Someone recently looked into whether Twitter Inc (NYSE:TWTR) can help unmask time travelers, and now, someone else is considering whether the micro-blogging site can tell the future regarding certain types of things. According to the MIT Technology Review, some people claim they were able to make predictions about certain things by looking at what people are tweeting.

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Groups claim to predict the future using Twitter

This latest claim comes from Nathan Kallus at MIT Cambridge, who said he has figured out how to forecast crowd behavior using tweets. He analyzed the comments made on Twitter Inc (NYSE:TWTR) in relation to the 2013 uprising in Egypt and said the violence could have been easily predicted in the days before because of those comments.

It’s certainly possible that social media may provide a window into the intents of people. Twitter Inc (NYSE:TWTR) especially has a leg up in this respect because it is a more open and public platform. People tend to tweet what they’re thinking about and intending to do, and the more people who are tweeting about a topic, the more people are talking about it.

Analyzing mentions of future events

Kallus said he can mine tweets for talk about future events and analyze the trends linked with those events. He notes that the “gathering of crowds into a single action” can usually be seen in trends which appear in advance.

A Cambridge company named Recorded Future actually already provides this sort of analysis. It scans 300,000 web sources in seven languages around the globe and extracts any mentions of future events so that analysts can look at them later. Kallus used this data to retroactively predict some major protests, including the one in Egypt. In other words, he was able to follow the clues backwards and say that there were indications that those protests were going to happen.

How Kallus uses Twitter to make predictions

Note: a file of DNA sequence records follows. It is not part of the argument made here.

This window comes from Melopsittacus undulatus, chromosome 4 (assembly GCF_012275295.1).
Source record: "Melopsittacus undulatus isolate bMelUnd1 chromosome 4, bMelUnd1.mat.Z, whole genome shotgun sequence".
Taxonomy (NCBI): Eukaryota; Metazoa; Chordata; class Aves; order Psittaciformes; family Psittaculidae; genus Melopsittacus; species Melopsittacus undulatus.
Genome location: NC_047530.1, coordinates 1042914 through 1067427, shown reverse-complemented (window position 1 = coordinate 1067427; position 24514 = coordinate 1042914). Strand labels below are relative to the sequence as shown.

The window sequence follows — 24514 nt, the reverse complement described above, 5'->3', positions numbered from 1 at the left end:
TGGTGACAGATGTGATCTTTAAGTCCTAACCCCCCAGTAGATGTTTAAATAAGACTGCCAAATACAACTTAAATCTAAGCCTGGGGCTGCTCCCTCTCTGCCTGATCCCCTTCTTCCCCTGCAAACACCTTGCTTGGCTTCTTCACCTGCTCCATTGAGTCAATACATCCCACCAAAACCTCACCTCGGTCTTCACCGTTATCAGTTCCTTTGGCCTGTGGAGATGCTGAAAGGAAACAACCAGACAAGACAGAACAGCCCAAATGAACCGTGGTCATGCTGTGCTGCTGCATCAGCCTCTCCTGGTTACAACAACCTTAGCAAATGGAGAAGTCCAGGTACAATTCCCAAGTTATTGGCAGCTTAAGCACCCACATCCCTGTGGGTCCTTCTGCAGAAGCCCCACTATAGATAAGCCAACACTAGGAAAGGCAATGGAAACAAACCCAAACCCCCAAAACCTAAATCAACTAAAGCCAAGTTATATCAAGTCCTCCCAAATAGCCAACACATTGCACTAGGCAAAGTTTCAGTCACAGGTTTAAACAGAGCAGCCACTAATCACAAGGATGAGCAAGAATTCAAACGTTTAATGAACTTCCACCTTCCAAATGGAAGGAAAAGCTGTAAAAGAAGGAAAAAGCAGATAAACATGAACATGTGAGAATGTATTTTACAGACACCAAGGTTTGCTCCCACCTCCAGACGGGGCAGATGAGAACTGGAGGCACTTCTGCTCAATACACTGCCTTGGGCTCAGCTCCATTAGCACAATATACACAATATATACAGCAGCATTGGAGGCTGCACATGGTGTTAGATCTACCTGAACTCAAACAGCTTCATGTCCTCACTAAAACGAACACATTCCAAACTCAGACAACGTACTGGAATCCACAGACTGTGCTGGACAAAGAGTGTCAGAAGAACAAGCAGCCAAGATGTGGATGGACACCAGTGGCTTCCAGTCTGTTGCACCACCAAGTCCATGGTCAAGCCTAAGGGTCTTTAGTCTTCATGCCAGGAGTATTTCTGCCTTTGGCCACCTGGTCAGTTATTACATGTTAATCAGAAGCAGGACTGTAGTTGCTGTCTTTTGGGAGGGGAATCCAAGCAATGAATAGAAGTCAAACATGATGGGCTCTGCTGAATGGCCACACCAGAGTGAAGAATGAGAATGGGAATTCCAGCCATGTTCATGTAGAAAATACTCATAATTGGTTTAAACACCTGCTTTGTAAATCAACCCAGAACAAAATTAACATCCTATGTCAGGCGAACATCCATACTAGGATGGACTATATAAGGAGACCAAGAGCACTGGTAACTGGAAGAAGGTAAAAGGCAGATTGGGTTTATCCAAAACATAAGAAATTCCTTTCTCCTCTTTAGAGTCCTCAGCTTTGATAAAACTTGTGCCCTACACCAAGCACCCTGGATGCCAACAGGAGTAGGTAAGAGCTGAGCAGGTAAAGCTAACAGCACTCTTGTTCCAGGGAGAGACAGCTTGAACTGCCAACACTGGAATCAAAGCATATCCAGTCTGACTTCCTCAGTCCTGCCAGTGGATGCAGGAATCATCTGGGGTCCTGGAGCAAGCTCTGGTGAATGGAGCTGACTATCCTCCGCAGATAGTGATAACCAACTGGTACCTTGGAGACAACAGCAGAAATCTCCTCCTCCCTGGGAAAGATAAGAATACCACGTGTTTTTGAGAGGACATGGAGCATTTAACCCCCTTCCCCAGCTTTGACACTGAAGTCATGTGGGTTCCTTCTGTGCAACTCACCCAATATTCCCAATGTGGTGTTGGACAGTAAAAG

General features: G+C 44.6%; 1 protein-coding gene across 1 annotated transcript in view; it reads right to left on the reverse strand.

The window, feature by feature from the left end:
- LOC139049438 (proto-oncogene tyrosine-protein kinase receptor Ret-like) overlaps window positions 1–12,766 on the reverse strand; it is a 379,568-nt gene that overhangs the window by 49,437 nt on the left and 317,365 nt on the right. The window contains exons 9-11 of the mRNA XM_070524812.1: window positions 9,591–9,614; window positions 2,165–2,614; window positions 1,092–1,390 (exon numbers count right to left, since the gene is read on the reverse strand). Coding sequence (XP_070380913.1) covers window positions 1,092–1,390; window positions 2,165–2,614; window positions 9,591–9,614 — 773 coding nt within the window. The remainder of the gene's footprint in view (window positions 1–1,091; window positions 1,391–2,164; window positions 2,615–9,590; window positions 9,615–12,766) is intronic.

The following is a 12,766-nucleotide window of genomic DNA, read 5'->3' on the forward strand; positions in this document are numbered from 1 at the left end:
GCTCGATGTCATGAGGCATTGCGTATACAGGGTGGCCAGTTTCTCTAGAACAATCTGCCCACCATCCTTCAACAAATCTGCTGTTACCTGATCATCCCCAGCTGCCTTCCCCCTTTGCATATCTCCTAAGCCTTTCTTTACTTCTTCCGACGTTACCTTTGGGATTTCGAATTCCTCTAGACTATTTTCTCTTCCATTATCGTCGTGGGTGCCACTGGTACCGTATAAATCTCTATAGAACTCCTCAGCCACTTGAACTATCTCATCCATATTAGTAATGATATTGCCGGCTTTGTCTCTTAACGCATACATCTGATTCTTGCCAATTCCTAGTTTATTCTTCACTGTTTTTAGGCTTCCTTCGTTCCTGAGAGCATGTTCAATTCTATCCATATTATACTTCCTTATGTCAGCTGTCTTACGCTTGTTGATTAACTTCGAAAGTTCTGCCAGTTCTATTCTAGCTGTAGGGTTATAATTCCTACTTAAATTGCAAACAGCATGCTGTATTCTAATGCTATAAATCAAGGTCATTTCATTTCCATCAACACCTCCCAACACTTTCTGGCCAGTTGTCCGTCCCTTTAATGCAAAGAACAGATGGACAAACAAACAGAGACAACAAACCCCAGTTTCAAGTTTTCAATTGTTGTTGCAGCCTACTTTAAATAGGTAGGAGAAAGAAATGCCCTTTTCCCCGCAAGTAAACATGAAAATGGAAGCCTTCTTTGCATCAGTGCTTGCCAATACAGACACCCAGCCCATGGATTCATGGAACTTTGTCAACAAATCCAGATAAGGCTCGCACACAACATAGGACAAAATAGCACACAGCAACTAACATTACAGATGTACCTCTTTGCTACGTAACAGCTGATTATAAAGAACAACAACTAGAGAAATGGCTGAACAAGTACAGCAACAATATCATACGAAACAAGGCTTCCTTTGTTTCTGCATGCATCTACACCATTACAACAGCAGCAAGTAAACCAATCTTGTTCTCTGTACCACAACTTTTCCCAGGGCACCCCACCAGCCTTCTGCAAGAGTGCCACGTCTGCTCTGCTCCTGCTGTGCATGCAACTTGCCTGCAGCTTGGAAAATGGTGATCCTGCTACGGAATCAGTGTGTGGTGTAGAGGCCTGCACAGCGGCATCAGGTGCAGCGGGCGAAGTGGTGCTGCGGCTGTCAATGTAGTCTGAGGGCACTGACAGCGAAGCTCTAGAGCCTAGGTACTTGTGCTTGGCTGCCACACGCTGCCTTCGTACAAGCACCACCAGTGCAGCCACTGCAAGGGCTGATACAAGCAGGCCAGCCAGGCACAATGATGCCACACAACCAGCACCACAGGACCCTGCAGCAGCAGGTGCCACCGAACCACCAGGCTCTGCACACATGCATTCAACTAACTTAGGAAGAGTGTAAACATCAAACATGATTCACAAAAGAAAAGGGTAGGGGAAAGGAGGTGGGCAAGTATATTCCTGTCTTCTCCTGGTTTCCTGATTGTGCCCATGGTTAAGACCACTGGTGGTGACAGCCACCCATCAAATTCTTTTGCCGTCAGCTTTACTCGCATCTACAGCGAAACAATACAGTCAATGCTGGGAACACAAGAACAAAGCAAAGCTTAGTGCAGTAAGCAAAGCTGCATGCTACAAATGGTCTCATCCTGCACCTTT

Kallus calls a major protest one which receives more coverage from mainstream media than usual. He looks at the coverage to see when major protests occur and then examines posts on Twitter Inc (NYSE:TWTR) which were put up before the protests. In his test regarding the uprising in Egypt, he was able to see indications that there would be major protests on the anniversary of President Morsi’s rule. There were, indeed, protests, and the indications from Twitter also suggested that they would last for weeks after that anniversary, which they did.

He believes that this same methodology could be used to predict future events, although at this point the problem is being able to pick up on evidence before a major event happens. However, he did not address the issue of false positives, which would basically be events which received numerous tweets but did not result in major protests.

Another problem is whether tweets are really trustworthy and whether they truly represent the view of the entire population rather than just younger people who tend to tweet a lot. And then there is the issue of discerning nuances in people’s tweets. After all, hind sight is 20 / 20, but it’s much more difficult to make a leap about what’s going to happen based on what people are talking about.

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